We quite often see situations where, for example, the matter complained of affects a particular trustee (or trustees) personally, as well as the charity. This can create an inherent conflict of interest: whilst it may well be in the interests of the individual(s) to pursue an injunction, it may not be in the best interests of the charity to become embroiled in expensive, public litigation - both from a reputational perspective and as a use of the charity's funds. As a matter of good governance, and to protect your own position as a trustee, you will want to ensure that any decision to proceed with an injunction - and the reasons for doing so - are properly documented so that you can demonstrate you have complied with your obligations. 
In certain situations, it may also be sensible for the trustees to make a "Beddoe application" before commencing any injunctive action. This essentially involves the trustees asking the court to approve steps to be taken in litigation, and so obtain costs protection.  If the application succeeds, then the trustees should be effectively indemnified for the costs that are incurred in relation to the litigation.  Failure to do this can result in trustees being personally liable for those costs, which can be significant.
Charity proceedings
You will also need to consider whether an application for an injunction would fall within the definition of "charity proceedings" set out in section 115 of the Charities Act. If it does, then you will generally need the permission of the Charity Commission first, before you proceed. 
Generally, "charity proceedings" means anything relating to the internal administration or domestic affairs of the charity, such as the appointment or removal of trustees, or internal disputes about the control or misuse of a charity's property or resources. However, if in any doubt, it is better to seek advice on the position first before incurring the expense (and potentially significant liabilities to both the charity and trustees personally) involved in an application for an injunction.

Other issues for you to consider

What is your cause of action?  

An interim injunction is a remedy rather than a cause of action which means that, in order to obtain one, you must have an underlying claim. In our example of a celebrity obtaining an interim injunction against a newspaper, their underlying claim against the paper would usually be for misuse of private information. In recent months, we have advised a number of charities which had obtained an interim injunction months or years previously but had not yet clarified the nature of the underlying claim. Before applying for an injunction, you must be certain that you have a viable legal cause of action against your opponent. If you do not, you will fail in the application, likely to be ordered to pay your opponents costs as well as potentially reducing any leverage in the dispute and damaging reputation (see below).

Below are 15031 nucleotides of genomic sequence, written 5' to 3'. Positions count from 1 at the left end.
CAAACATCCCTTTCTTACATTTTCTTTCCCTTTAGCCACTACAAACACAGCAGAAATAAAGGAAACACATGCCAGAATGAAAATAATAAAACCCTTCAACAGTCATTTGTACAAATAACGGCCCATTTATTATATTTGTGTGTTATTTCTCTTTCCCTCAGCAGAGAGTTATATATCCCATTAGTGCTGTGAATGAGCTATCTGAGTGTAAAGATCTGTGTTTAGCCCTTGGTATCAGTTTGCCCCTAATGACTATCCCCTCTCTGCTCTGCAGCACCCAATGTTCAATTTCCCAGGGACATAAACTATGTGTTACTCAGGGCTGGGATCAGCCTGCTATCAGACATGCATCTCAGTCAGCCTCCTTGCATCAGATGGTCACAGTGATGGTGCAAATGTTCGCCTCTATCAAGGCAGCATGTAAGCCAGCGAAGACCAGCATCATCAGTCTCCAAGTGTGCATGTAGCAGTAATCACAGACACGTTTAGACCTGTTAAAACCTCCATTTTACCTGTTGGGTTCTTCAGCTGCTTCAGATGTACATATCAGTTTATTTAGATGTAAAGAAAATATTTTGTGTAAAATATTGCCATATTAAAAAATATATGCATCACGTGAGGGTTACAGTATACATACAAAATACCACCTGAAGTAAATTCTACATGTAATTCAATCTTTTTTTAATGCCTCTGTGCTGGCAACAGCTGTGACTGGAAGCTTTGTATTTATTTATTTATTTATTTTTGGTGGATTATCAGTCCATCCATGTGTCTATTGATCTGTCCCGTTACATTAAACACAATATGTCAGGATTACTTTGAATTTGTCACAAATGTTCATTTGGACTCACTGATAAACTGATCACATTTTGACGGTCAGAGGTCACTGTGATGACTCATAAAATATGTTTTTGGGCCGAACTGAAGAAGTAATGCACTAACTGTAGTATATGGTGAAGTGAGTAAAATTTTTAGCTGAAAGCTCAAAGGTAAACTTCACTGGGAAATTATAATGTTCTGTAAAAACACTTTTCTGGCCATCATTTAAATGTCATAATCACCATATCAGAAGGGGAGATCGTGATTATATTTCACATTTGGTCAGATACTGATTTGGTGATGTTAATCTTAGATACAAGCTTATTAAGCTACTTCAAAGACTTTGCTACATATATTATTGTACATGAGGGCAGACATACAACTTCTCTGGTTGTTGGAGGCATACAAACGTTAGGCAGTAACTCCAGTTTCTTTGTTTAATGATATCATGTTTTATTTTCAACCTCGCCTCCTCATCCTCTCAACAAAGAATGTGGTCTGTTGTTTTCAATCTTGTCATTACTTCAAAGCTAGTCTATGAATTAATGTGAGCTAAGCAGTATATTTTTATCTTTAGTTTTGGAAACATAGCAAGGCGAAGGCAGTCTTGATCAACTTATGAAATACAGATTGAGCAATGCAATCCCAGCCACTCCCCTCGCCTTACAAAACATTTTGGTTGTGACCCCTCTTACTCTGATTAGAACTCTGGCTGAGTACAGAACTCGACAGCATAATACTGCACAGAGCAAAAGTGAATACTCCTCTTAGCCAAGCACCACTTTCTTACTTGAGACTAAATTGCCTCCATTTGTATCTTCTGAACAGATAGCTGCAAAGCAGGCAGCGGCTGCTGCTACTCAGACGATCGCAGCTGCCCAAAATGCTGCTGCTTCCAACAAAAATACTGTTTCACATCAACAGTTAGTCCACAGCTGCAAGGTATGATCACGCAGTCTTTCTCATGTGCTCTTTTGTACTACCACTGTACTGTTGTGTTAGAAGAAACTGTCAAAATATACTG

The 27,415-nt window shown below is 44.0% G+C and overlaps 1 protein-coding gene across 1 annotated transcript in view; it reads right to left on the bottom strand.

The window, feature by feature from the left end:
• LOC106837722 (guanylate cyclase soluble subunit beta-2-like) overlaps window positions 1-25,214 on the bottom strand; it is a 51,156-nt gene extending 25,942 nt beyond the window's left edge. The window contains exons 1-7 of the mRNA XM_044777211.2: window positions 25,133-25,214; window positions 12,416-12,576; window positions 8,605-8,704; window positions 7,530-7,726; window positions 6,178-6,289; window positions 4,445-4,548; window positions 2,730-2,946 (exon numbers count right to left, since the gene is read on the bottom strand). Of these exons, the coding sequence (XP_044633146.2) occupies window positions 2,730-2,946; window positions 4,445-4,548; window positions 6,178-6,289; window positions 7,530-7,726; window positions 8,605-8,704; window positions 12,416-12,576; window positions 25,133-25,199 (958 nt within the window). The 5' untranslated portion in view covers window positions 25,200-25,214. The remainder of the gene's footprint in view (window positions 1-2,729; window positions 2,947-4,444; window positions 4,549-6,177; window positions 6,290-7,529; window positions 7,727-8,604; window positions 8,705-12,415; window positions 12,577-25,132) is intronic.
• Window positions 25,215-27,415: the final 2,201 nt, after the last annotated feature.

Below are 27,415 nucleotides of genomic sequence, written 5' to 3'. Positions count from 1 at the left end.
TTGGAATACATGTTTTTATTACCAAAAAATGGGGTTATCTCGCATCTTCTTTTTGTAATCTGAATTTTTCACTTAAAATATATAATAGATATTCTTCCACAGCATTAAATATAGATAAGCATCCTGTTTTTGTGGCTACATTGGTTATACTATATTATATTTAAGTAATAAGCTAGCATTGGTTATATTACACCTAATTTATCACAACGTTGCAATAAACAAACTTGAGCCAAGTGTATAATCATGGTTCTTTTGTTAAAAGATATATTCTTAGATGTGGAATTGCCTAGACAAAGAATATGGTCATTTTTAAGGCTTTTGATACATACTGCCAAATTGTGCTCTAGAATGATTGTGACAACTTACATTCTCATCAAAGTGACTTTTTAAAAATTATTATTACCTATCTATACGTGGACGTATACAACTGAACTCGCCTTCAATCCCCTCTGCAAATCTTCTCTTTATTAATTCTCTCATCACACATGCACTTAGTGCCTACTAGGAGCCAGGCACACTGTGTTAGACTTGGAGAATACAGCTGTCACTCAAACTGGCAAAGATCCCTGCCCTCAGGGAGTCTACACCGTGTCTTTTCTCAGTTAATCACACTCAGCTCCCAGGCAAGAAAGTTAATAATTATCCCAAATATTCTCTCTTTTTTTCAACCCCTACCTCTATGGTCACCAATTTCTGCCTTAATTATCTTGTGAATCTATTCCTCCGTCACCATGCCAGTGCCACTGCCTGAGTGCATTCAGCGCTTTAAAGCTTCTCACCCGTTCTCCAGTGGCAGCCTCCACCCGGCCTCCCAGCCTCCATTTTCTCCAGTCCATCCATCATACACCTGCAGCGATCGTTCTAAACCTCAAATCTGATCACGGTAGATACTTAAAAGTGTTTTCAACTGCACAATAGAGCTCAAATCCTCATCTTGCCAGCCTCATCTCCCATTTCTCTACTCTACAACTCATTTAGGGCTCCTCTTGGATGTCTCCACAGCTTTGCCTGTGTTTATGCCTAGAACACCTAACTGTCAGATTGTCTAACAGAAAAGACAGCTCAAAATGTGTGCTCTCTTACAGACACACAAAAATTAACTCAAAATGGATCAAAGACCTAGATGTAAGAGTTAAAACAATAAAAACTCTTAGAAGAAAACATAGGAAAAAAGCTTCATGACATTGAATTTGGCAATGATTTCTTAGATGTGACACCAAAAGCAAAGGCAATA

Are you prepared to see it through? 

An interim injunction is by definition a temporary remedy, which is only in force pending a final hearing. If you are applying for an interim injunction before proceedings have been issued you will either need to issue your claim against your opponent at the same time as making your application (which again involves further time and costs), or give an undertaking to the court that you will do so within a set timeframe. You will then need to proceed with your claim - through to a trial if necessary - in the usual way. Obtaining an interim injunction without giving sufficient thought to the underlying claim and your strategy for pursuing it can be an expensive mistake leaving the charity embroiled in costly and complex legal proceedings without a clear exit route. An interim injunction can be subsequently discharged by the court if it considers you have seriously delayed pursuing your claim, so you must be prepared to continue with your claim if an interim injunction is granted.

Impact on reputation 

As with any court litigation, applications for injunctions are generally a matter of public record once filed at court.  Any hearings at court on the injunction will also usually be held in public. An interim injunction is often seen as a "nuclear" option so be aware of how this may be perceived publicly and think about whether any stakeholders or regulators (such as the Charity Commission) should be given advance warning about your intentions.

Need some guidance?

Injunctions can be a useful tool for charities looking to protect their beneficiaries, assets or reputation.  However they can also be time consuming and extremely expensive.  It is important that charities comply with their governance and regulatory obligations when deciding whether to seek an injunction, and that they seek specialist advice as appropriate.

Shivaji Shiva and Ben Holt partners at charity law specialists VWV.

This article has been supplied by a commercial partner